The world has embarked upon a campaign to reduce greenhouse gas (GHG) emissions. This is a serious challenge that will require focused policies rooted in reality. Regrettably, the political process sometimes falls far short of that objective. This is particularly so in the states of California and Washington, where ideology has crowded out rational analysis and the adoption of what can only be seen as reckless “cowboy” policies. read more »
A website that focuses on land use, and on urban and suburban design is a particularly appropriate forum in which to discuss country clubs – those large occupiers of choice real estate – and how the social structure of country club membership fosters, institutionalizes and perpetuates racial attitudes that are decades behind the attitudes reflected in all other elite American institutions. read more »
Last week, the Chairman of the Federal Reserve, Ben Bernanke, told Congress that he didn’t know what to do about the economy and the repeated need for bailouts. This week, the Oracle of Omaha Warren Buffett, Chairman of Berkshire-Hathaway told the press that he couldn’t understand the financial statements of the banks getting the bailout money. read more »
Compared with most businessmen, 41-year-old Charlie Wilson has some reason to like the economic downturn. President of Salvex, a Houston-based salvage firm he founded in 2002, Wilson has seen huge growth in the bankruptcy business over the past year. It is keeping his 10-person staff, and his 55 agents around the world, busy. read more »
The salary of the chief executive of a large corporation is not
a market award for achievement. It is frequently in the nature of a warm personal gesture by the individual to himself.
John Kenneth Galbraith
What would Galbraith have said about the AIG bonuses? read more »
Like so many others, I have long been a visitor to New Orleans. In my case, the first visit was 1979, when we studied the city to influence the design of the new town of Seaside. I have been back often – for New Orleans is one of the best places to learn architecture and urbanism in the United States. My emphasis on design might seem unusual, but it shouldn't be, for the design of New Orleans possesses a unique quality and character comparable to the music and the cuisine that receives most of the attention.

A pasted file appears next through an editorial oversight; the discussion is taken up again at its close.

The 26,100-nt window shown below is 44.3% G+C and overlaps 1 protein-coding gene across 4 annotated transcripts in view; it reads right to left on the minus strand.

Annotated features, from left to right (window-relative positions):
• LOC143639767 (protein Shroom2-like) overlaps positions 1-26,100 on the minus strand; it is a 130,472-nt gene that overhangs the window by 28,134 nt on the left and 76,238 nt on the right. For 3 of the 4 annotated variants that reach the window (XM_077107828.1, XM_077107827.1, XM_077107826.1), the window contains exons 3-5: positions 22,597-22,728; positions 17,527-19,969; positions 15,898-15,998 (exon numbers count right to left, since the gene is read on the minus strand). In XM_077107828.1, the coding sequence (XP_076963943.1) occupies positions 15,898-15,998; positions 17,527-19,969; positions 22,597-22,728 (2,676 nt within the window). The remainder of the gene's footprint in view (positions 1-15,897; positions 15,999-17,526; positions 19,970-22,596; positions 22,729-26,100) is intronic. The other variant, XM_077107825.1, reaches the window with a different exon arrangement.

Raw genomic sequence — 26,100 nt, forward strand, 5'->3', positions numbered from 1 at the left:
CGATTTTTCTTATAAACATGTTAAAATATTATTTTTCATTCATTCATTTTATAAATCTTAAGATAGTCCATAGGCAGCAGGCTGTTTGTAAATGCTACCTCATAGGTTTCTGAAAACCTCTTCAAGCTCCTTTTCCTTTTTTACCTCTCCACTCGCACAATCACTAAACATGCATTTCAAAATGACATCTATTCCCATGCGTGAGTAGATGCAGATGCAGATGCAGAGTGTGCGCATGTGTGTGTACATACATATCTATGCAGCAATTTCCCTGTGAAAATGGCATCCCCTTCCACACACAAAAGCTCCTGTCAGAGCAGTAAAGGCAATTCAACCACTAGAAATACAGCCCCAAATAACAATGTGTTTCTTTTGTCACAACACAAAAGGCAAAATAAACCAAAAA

During those visits, sadly, I did not get to know the people – not really. The New Orleanians I met were doing their jobs but not necessarily being themselves. Such is the experience of the tourist. read more »
The great Central Valley of California has never been an easy place. Dry and almost uninhabitable by nature, the state's engineering marvels brought water down from the north and the high Sierra, turning semi-desert into some of the richest farmland in the world. read more »
Warren Buffett was on CNBC for three hours on March 9, 2009, dishing out his wisdom. All this fanfare despite having lost $24 billion in value last year, and handing the title of Richest Man in the World over to Bill Gates. Buffett made multiple references to “war” in describing the current financial crisis. read more »
In the past few years, as my millennial generation has entered college, global and international studies have started to creep onto the list of the ten most popular majors, a list that historically hasn’t changed much. I’m a High School senior, and at a couple of the universities I’ve looked into, Admissions Officers have mentioned that it’s become a top choice – if not the top choice – among applicants as a major field of study. read more »
My father was a career enlisted man in the United States Air Force. I was in the third or fourth grade when he graduated from high school. My mother graduated from high school after I was married. My dad worked for several companies after his Air Force career. He was working for Disney when he died. My mother worked part time in child care from time to time. read more »